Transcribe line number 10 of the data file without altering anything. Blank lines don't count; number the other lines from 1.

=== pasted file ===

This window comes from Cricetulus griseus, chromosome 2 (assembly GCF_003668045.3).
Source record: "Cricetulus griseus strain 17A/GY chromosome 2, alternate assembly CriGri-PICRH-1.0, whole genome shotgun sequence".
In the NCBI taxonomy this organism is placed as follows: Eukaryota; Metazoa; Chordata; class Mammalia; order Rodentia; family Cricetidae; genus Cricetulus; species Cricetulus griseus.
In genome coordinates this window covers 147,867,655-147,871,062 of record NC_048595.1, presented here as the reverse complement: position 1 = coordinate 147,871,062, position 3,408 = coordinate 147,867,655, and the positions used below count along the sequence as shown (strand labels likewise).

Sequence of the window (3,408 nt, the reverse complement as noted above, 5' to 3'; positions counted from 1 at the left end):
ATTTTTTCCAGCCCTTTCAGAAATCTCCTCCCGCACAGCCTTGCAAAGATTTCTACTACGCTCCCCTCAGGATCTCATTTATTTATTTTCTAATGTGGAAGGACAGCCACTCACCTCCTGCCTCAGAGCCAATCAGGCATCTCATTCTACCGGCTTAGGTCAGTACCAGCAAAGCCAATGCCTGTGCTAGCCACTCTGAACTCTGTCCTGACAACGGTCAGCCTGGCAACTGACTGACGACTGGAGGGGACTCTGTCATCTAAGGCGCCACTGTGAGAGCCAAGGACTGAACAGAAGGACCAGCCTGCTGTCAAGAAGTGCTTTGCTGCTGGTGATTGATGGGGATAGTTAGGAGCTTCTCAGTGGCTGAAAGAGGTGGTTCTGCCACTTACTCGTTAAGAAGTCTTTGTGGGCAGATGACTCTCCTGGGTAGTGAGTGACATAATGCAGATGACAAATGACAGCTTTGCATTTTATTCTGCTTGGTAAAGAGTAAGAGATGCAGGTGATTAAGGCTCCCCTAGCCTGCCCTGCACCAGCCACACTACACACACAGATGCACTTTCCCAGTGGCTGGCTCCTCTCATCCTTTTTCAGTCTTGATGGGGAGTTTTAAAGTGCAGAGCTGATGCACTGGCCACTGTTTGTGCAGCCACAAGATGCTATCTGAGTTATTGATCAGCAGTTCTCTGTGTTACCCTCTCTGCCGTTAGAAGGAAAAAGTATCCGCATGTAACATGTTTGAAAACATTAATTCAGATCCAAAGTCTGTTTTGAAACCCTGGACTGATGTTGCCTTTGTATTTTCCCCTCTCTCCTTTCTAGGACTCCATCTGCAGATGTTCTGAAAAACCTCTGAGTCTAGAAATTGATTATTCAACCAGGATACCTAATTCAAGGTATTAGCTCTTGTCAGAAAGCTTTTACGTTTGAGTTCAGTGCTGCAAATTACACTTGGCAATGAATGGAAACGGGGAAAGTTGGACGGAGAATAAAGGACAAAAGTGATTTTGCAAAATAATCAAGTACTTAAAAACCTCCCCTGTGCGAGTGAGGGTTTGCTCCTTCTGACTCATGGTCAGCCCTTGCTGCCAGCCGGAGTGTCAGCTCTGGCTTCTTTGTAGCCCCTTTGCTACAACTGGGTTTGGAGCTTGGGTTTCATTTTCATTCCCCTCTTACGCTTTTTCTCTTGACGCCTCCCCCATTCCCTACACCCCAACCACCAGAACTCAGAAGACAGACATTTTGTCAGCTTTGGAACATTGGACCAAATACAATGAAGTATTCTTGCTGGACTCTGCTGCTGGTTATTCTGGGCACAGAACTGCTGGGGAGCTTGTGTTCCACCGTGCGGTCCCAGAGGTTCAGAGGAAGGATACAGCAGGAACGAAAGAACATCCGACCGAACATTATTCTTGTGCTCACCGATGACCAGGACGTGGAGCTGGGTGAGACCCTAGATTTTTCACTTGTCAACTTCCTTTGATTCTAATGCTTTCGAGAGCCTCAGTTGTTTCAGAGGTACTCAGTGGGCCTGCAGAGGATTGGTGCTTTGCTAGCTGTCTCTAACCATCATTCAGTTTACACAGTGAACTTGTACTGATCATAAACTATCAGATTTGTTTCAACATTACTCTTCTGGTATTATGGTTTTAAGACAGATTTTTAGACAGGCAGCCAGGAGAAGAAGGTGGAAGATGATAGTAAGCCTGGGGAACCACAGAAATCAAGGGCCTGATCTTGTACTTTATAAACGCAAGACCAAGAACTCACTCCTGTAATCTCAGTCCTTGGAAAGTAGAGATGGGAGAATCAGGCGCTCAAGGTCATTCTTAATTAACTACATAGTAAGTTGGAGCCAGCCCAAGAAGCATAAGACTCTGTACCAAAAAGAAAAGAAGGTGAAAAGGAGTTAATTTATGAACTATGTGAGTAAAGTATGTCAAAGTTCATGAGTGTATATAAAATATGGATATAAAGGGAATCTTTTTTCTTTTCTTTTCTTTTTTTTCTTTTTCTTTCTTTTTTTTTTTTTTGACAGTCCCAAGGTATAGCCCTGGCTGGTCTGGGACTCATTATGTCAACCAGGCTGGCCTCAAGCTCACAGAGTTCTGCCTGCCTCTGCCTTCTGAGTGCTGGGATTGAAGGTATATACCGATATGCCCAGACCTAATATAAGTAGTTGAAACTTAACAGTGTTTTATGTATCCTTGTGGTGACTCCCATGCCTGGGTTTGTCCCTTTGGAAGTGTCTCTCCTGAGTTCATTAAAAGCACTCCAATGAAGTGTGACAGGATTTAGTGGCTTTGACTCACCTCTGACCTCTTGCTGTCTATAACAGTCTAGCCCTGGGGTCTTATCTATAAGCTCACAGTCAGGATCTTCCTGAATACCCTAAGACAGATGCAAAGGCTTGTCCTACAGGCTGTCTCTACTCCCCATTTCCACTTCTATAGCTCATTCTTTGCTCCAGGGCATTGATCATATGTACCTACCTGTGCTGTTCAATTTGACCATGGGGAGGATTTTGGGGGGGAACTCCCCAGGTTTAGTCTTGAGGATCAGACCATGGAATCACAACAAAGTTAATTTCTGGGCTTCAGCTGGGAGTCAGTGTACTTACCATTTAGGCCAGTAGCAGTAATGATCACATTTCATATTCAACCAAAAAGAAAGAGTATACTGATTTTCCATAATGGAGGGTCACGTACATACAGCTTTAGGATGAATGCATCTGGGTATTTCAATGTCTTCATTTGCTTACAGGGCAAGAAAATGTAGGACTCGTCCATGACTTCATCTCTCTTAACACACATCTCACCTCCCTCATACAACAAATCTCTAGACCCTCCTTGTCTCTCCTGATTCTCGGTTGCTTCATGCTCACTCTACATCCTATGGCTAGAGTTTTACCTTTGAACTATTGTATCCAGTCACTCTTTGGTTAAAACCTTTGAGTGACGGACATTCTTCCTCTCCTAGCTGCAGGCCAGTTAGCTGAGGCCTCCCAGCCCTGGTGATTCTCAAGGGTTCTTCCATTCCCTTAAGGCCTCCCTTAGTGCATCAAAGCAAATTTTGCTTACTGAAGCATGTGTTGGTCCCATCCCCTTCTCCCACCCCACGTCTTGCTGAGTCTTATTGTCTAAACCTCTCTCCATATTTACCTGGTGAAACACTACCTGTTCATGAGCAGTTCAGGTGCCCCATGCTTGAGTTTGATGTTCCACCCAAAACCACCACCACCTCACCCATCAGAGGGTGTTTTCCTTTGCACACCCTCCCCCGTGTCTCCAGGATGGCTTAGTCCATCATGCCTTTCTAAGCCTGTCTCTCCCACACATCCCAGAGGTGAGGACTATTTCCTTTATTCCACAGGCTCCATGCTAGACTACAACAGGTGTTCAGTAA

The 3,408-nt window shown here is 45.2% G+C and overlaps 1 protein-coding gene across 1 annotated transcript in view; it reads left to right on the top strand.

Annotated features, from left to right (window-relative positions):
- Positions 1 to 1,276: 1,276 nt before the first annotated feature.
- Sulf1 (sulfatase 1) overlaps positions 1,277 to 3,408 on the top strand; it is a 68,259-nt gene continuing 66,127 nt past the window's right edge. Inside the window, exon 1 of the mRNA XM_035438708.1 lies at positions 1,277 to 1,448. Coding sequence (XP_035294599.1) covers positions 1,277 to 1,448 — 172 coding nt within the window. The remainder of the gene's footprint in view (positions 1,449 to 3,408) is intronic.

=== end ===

- Sulf1 (sulfatase 1) overlaps positions 1,277 to 3,408 on the top strand; it is a 68,259-nt gene continuing 66,127 nt past the window's right edge. Inside the window, exon 1 of the mRNA XM_035438708.1 lies at positions 1,277 to 1,448. Coding sequence (XP_035294599.1) covers positions 1,277 to 1,448 — 172 coding nt within the window. The remainder of the gene's footprint in view (positions 1,449 to 3,408) is intronic.